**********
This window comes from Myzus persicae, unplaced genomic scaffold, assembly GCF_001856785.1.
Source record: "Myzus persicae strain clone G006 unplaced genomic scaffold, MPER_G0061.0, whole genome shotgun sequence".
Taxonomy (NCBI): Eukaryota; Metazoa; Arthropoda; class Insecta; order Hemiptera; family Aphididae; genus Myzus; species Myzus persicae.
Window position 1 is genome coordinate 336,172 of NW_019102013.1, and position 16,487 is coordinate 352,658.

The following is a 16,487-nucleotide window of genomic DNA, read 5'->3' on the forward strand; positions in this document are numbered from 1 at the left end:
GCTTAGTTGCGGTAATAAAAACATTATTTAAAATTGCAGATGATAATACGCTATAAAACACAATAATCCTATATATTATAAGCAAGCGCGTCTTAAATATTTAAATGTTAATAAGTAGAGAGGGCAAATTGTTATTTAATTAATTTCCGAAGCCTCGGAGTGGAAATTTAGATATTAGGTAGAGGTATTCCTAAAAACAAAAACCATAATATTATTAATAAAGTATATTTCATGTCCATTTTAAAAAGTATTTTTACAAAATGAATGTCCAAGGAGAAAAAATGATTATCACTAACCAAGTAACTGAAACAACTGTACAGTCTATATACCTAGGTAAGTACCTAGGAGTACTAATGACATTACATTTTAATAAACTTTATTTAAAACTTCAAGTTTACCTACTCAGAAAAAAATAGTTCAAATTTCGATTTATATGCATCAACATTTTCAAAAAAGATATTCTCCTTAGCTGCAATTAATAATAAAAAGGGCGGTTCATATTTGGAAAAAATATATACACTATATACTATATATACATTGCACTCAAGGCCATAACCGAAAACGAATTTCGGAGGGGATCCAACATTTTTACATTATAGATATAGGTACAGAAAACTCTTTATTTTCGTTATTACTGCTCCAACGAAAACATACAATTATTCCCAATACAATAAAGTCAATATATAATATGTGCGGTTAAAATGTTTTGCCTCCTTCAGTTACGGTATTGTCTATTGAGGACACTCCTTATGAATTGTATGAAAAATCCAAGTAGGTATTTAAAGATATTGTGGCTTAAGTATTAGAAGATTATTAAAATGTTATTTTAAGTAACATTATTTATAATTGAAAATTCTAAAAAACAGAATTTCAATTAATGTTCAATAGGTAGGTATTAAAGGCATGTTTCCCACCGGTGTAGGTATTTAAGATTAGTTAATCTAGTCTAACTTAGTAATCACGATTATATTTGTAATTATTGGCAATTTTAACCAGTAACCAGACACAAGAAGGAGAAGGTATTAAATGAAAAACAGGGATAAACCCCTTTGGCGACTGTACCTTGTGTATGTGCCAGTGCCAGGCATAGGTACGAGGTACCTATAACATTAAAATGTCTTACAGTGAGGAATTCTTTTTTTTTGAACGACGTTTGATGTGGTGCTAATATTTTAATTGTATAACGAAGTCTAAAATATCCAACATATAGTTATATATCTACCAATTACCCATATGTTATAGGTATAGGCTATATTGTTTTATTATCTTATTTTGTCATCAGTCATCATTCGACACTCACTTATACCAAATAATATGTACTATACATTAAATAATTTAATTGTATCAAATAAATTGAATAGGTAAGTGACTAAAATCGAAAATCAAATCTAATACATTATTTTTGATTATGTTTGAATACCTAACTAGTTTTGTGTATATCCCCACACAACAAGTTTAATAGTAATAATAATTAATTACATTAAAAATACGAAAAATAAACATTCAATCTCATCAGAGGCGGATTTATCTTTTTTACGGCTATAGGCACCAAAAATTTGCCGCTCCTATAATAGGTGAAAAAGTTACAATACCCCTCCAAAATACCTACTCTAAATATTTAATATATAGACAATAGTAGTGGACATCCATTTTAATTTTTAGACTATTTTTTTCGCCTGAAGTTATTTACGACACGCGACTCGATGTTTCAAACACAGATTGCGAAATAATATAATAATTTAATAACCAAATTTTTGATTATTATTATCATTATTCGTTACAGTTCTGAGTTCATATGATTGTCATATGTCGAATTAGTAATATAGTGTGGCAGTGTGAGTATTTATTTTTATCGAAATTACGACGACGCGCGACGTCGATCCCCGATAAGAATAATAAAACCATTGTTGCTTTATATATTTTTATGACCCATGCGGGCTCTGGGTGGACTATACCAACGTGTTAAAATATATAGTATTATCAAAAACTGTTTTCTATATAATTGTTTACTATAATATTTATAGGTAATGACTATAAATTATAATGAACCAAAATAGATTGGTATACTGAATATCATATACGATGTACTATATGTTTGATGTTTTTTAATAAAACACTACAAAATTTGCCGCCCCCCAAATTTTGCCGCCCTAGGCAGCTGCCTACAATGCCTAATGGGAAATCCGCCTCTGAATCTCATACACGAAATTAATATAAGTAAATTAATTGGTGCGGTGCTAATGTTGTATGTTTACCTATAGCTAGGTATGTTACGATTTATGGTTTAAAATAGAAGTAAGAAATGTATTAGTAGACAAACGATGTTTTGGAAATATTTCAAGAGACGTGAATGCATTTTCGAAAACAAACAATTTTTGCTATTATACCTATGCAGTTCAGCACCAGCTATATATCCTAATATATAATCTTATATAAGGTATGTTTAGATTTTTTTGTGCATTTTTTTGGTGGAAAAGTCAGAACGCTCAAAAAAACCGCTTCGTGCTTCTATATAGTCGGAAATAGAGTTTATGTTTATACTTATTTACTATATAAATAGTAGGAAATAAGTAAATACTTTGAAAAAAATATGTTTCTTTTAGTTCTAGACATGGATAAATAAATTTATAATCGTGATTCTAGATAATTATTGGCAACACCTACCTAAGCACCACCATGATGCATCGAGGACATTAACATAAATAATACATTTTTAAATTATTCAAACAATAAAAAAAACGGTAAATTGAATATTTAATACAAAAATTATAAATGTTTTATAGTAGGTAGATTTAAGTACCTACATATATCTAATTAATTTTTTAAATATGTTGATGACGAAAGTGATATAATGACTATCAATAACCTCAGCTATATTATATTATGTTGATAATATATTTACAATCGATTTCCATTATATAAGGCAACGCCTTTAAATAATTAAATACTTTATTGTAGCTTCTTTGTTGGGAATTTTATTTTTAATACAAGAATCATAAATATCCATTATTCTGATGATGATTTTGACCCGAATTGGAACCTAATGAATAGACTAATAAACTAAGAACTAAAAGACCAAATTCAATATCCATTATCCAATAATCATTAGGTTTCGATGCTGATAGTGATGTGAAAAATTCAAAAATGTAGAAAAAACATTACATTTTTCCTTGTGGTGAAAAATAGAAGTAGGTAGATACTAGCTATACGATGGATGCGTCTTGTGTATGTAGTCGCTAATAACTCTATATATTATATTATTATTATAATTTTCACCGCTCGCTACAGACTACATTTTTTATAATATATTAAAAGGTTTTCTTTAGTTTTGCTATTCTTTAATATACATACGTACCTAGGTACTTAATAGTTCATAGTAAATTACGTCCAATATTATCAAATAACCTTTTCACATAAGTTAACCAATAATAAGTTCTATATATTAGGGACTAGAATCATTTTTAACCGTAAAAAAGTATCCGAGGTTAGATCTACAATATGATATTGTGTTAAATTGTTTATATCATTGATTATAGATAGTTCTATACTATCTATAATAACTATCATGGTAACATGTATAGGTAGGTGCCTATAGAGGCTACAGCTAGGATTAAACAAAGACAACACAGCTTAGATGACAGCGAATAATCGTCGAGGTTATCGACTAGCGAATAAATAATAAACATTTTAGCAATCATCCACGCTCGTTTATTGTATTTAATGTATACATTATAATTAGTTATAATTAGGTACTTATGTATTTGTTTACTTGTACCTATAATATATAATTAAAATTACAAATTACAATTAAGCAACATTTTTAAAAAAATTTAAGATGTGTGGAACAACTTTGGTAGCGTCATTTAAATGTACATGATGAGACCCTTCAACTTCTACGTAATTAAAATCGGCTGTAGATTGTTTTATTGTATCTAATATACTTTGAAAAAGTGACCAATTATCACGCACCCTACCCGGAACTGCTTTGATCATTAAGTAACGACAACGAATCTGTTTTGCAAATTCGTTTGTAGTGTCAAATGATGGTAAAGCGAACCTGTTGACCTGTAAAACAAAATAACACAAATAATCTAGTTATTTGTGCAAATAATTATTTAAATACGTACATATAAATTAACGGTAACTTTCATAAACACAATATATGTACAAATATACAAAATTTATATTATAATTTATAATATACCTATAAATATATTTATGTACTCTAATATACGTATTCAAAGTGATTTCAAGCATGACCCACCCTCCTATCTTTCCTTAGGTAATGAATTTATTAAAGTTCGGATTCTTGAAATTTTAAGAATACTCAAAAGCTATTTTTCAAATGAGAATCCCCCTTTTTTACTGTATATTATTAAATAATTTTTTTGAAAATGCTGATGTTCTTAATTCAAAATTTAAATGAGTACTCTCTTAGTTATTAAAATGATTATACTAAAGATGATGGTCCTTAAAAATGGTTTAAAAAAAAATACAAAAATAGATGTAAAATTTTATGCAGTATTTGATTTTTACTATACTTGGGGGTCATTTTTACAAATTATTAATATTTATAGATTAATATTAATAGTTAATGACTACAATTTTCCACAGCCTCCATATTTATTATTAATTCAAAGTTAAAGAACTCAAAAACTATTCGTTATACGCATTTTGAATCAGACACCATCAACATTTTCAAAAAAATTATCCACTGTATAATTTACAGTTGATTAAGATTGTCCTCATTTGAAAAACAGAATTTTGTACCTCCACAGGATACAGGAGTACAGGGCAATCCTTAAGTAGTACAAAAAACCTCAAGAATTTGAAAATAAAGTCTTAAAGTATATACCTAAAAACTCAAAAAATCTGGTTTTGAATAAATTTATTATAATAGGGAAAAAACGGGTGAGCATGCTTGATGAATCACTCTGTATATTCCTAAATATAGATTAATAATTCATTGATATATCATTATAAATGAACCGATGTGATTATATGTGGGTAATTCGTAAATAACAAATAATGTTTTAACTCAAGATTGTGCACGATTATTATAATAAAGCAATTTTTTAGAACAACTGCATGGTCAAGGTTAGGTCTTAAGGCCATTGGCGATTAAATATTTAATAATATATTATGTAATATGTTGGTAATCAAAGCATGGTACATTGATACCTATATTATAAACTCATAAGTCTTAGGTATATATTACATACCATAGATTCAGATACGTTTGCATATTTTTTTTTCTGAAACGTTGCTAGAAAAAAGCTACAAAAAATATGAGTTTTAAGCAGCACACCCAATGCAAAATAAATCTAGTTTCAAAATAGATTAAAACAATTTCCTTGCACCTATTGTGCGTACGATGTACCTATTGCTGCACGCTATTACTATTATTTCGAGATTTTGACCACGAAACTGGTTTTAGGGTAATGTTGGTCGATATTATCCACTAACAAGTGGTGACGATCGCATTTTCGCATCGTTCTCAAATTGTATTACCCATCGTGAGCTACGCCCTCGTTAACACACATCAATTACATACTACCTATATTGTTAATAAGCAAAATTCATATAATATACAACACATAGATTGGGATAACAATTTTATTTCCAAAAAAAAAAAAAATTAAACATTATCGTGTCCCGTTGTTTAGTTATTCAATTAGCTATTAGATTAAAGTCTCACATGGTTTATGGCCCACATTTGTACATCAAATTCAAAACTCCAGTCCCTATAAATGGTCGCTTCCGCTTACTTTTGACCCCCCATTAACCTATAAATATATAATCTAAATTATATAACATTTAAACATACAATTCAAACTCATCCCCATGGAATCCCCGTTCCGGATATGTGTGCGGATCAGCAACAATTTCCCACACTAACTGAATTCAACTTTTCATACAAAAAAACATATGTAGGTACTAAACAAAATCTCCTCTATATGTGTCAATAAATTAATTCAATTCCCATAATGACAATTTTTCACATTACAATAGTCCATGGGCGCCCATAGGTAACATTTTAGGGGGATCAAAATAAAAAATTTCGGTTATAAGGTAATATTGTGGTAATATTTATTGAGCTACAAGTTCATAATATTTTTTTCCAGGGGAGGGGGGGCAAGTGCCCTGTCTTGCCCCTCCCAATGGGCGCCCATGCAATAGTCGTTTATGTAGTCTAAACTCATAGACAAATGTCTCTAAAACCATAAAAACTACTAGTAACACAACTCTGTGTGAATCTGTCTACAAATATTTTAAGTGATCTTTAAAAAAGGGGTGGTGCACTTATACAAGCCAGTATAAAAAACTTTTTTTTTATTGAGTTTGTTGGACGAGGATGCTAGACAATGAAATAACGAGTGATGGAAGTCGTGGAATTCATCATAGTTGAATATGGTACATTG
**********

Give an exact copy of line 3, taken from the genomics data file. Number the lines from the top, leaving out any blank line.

Taxonomy (NCBI): Eukaryota; Metazoa; Arthropoda; class Insecta; order Hemiptera; family Aphididae; genus Myzus; species Myzus persicae.